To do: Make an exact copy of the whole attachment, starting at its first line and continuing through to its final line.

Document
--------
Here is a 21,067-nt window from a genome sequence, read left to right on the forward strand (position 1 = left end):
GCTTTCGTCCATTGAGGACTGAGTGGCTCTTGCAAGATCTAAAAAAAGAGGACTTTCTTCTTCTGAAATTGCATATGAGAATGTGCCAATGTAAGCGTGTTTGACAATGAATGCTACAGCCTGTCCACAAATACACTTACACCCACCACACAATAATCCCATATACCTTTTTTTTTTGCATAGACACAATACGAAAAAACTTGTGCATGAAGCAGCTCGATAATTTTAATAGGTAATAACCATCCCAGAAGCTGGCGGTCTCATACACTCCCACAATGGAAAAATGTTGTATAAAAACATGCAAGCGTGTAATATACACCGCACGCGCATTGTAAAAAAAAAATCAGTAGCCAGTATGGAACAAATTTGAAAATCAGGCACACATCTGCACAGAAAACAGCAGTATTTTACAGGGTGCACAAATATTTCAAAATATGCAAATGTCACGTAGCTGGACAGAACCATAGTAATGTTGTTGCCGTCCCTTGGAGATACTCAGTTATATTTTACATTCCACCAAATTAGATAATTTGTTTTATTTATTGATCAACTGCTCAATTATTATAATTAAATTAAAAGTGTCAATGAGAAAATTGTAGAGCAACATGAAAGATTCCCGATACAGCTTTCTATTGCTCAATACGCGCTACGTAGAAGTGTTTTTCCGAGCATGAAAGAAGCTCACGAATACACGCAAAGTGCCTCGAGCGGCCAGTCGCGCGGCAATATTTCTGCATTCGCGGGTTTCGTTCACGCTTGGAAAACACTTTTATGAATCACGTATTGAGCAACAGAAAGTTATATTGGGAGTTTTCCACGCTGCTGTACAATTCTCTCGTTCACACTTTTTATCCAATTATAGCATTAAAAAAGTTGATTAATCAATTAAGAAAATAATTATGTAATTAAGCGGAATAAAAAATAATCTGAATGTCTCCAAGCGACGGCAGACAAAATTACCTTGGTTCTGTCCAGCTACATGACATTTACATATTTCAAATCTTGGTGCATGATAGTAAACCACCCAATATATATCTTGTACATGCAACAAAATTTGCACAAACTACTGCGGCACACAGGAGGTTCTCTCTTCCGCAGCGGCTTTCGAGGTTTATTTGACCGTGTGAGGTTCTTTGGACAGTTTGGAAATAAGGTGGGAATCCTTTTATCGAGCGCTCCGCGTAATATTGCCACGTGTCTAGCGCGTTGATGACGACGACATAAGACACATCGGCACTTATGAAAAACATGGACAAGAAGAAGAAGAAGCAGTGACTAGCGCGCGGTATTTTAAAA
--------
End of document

Here is a 21,067-nt window from a genome sequence, read left to right on the forward strand (position 1 = left end):
GCTTTCGTCCATTGAGGACTGAGTGGCTCTTGCAAGATCTAAAAAAAGAGGACTTTCTTCTTCTGAAATTGCATATGAGAATGTGCCAATGTAAGCGTGTTTGACAATGAATGCTACAGCCTGTCCACAAATACACTTACACCCACCACACAATAATCCCATATACCTTTTTTTTTTGCATAGACACAATACGAAAAAACTTGTGCATGAAGCAGCTCGATAATTTTAATAGGTAATAACCATCCCAGAAGCTGGCGGTCTCATACACTCCCACAATGGAAAAATGTTGTATAAAAACATGCAAGCGTGTAATATACACCGCACGCGCATTGTAAAAAAAAAATCAGTAGCCAGTATGGAACAAATTTGAAAATCAGGCACACATCTGCACAGAAAACAGCAGTATTTTACAGGGTGCACAAATATTTCAAAATATGCAAATGTCACGTAGCTGGACAGAACCATAGTAATGTTGTTGCCGTCCCTTGGAGATACTCAGTTATATTTTACATTCCACCAAATTAGATAATTTGTTTTATTTATTGATCAACTGCTCAATTATTATAATTAAATTAAAAGTGTCAATGAGAAAATTGTAGAGCAACATGAAAGATTCCCGATACAGCTTTCTATTGCTCAATACGCGCTACGTAGAAGTGTTTTTCCGAGCATGAAAGAAGCTCACGAATACACGCAAAGTGCCTCGAGCGGCCAGTCGCGCGGCAATATTTCTGCATTCGCGGGTTTCGTTCACGCTTGGAAAACACTTTTATGAATCACGTATTGAGCAACAGAAAGTTATATTGGGAGTTTTCCACGCTGCTGTACAATTCTCTCGTTCACACTTTTTATCCAATTATAGCATTAAAAAAGTTGATTAATCAATTAAGAAAATAATTATGTAATTAAGCGGAATAAAAAATAATCTGAATGTCTCCAAGCGACGGCAGACAAAATTACCTTGGTTCTGTCCAGCTACATGACATTTACATATTTCAAATCTTGGTGCATGATAGTAAACCACCCAATATATATCTTGTACATGCAACAAAATTTGCACAAACTACTGCGGCACACAGGAGGTTCTCTCTTCCGCAGCGGCTTTCGAGGTTTATTTGACCGTGTGAGGTTCTTTGGACAGTTTGGAAATAAGGTGGGAATCCTTTTATCGAGCGCTCCGCGTAATATTGCCACGTGTCTAGCGCGTTGATGACGACGACATAAGACACATCGGCACTTATGAAAAACATGGACAAGAAGAAGAAGAAGCAGTGACTAGCGCGCGGTATTTTAAAA